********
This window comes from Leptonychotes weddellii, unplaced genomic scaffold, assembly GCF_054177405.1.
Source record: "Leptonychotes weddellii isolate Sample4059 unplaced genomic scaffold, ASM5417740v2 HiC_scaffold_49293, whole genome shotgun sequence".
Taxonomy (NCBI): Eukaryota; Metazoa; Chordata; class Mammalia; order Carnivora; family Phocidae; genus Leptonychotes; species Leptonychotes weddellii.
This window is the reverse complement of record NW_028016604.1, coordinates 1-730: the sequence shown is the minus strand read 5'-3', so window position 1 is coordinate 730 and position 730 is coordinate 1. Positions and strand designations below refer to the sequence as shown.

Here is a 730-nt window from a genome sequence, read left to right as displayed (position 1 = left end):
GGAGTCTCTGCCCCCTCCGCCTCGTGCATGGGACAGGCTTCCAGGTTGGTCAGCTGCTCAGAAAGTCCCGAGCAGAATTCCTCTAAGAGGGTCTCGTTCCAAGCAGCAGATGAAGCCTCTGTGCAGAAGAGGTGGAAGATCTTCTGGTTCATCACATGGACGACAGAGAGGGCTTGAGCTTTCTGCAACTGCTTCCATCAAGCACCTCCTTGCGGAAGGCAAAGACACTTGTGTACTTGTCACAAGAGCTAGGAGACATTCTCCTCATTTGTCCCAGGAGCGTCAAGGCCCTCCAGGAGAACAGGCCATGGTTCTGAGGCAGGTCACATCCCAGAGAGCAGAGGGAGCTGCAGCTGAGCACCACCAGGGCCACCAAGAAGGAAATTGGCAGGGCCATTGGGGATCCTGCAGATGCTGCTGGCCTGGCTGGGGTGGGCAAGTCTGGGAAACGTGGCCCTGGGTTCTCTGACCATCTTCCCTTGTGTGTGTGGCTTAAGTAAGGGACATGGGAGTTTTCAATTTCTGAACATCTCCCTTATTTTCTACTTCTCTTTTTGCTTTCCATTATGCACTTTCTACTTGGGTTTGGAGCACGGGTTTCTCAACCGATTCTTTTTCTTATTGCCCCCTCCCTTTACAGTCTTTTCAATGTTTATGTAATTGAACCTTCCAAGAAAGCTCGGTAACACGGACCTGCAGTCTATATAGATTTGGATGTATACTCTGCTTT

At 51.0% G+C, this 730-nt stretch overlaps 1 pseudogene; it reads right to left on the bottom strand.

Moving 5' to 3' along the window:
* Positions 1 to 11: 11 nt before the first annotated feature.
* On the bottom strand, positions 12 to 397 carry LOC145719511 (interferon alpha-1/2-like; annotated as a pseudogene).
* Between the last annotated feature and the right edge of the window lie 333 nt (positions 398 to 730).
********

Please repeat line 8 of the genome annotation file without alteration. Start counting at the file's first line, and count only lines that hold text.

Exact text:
Moving 5' to 3' along the window: